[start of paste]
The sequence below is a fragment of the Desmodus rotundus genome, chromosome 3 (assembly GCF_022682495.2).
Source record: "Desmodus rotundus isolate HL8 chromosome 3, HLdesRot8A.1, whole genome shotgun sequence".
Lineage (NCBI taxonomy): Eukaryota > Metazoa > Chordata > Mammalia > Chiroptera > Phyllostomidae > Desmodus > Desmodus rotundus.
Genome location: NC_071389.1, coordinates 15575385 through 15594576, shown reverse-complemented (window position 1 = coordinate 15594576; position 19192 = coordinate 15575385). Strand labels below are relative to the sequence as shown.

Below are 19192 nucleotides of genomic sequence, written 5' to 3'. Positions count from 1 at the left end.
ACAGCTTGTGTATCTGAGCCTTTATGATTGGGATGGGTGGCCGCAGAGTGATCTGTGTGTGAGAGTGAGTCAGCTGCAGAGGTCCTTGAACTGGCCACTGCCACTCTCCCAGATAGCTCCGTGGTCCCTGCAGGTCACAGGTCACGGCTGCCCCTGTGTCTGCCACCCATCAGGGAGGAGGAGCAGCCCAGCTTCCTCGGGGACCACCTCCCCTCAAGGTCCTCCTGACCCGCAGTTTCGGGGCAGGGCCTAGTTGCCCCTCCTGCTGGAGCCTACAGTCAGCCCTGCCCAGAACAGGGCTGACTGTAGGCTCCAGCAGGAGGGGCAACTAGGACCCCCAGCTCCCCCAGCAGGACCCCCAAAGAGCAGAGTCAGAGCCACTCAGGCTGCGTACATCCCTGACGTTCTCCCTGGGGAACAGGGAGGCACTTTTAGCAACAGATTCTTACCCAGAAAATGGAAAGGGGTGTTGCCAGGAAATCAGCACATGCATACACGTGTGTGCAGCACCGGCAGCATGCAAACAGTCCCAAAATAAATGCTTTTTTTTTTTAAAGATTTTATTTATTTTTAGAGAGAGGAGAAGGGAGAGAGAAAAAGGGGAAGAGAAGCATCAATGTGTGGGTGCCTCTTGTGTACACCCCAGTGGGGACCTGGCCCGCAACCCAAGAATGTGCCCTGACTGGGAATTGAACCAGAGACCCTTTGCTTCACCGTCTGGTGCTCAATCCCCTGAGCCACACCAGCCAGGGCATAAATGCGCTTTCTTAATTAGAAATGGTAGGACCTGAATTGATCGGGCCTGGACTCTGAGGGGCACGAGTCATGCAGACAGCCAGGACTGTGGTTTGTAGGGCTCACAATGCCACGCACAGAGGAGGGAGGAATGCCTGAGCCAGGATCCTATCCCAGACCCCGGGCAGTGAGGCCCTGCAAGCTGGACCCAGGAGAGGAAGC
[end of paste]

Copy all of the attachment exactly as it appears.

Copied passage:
The sequence below is a fragment of the Desmodus rotundus genome, chromosome 3 (assembly GCF_022682495.2).
Source record: "Desmodus rotundus isolate HL8 chromosome 3, HLdesRot8A.1, whole genome shotgun sequence".
Lineage (NCBI taxonomy): Eukaryota > Metazoa > Chordata > Mammalia > Chiroptera > Phyllostomidae > Desmodus > Desmodus rotundus.
Genome location: NC_071389.1, coordinates 15575385 through 15594576, shown reverse-complemented (window position 1 = coordinate 15594576; position 19192 = coordinate 15575385). Strand labels below are relative to the sequence as shown.

Below are 19192 nucleotides of genomic sequence, written 5' to 3'. Positions count from 1 at the left end.
ACAGCTTGTGTATCTGAGCCTTTATGATTGGGATGGGTGGCCGCAGAGTGATCTGTGTGTGAGAGTGAGTCAGCTGCAGAGGTCCTTGAACTGGCCACTGCCACTCTCCCAGATAGCTCCGTGGTCCCTGCAGGTCACAGGTCACGGCTGCCCCTGTGTCTGCCACCCATCAGGGAGGAGGAGCAGCCCAGCTTCCTCGGGGACCACCTCCCCTCAAGGTCCTCCTGACCCGCAGTTTCGGGGCAGGGCCTAGTTGCCCCTCCTGCTGGAGCCTACAGTCAGCCCTGCCCAGAACAGGGCTGACTGTAGGCTCCAGCAGGAGGGGCAACTAGGACCCCCAGCTCCCCCAGCAGGACCCCCAAAGAGCAGAGTCAGAGCCACTCAGGCTGCGTACATCCCTGACGTTCTCCCTGGGGAACAGGGAGGCACTTTTAGCAACAGATTCTTACCCAGAAAATGGAAAGGGGTGTTGCCAGGAAATCAGCACATGCATACACGTGTGTGCAGCACCGGCAGCATGCAAACAGTCCCAAAATAAATGCTTTTTTTTTTTAAAGATTTTATTTATTTTTAGAGAGAGGAGAAGGGAGAGAGAAAAAGGGGAAGAGAAGCATCAATGTGTGGGTGCCTCTTGTGTACACCCCAGTGGGGACCTGGCCCGCAACCCAAGAATGTGCCCTGACTGGGAATTGAACCAGAGACCCTTTGCTTCACCGTCTGGTGCTCAATCCCCTGAGCCACACCAGCCAGGGCATAAATGCGCTTTCTTAATTAGAAATGGTAGGACCTGAATTGATCGGGCCTGGACTCTGAGGGGCACGAGTCATGCAGACAGCCAGGACTGTGGTTTGTAGGGCTCACAATGCCACGCACAGAGGAGGGAGGAATGCCTGAGCCAGGATCCTATCCCAGACCCCGGGCAGTGAGGCCCTGCAAGCTGGACCCAGGAGAGGAAGC